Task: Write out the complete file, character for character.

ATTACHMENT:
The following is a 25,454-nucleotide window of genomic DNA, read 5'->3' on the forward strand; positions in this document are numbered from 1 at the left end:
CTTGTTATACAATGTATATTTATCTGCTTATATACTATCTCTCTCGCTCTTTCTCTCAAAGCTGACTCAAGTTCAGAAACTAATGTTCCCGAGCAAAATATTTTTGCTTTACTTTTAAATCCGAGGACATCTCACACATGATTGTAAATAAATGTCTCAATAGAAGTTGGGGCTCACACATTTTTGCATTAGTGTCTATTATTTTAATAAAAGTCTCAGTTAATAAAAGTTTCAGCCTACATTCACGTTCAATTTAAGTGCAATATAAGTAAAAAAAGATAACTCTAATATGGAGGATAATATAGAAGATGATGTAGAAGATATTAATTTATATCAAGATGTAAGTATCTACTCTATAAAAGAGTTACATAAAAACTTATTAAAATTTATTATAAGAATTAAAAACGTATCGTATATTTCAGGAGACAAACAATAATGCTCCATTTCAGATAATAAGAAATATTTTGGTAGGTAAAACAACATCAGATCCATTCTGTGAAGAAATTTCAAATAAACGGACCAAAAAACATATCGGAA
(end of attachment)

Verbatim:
The following is a 25,454-nucleotide window of genomic DNA, read 5'->3' on the forward strand; positions in this document are numbered from 1 at the left end:
CTTGTTATACAATGTATATTTATCTGCTTATATACTATCTCTCTCGCTCTTTCTCTCAAAGCTGACTCAAGTTCAGAAACTAATGTTCCCGAGCAAAATATTTTTGCTTTACTTTTAAATCCGAGGACATCTCACACATGATTGTAAATAAATGTCTCAATAGAAGTTGGGGCTCACACATTTTTGCATTAGTGTCTATTATTTTAATAAAAGTCTCAGTTAATAAAAGTTTCAGCCTACATTCACGTTCAATTTAAGTGCAATATAAGTAAAAAAAGATAACTCTAATATGGAGGATAATATAGAAGATGATGTAGAAGATATTAATTTATATCAAGATGTAAGTATCTACTCTATAAAAGAGTTACATAAAAACTTATTAAAATTTATTATAAGAATTAAAAACGTATCGTATATTTCAGGAGACAAACAATAATGCTCCATTTCAGATAATAAGAAATATTTTGGTAGGTAAAACAACATCAGATCCATTCTGTGAAGAAATTTCAAATAAACGGACCAAAAAACATATCGGAA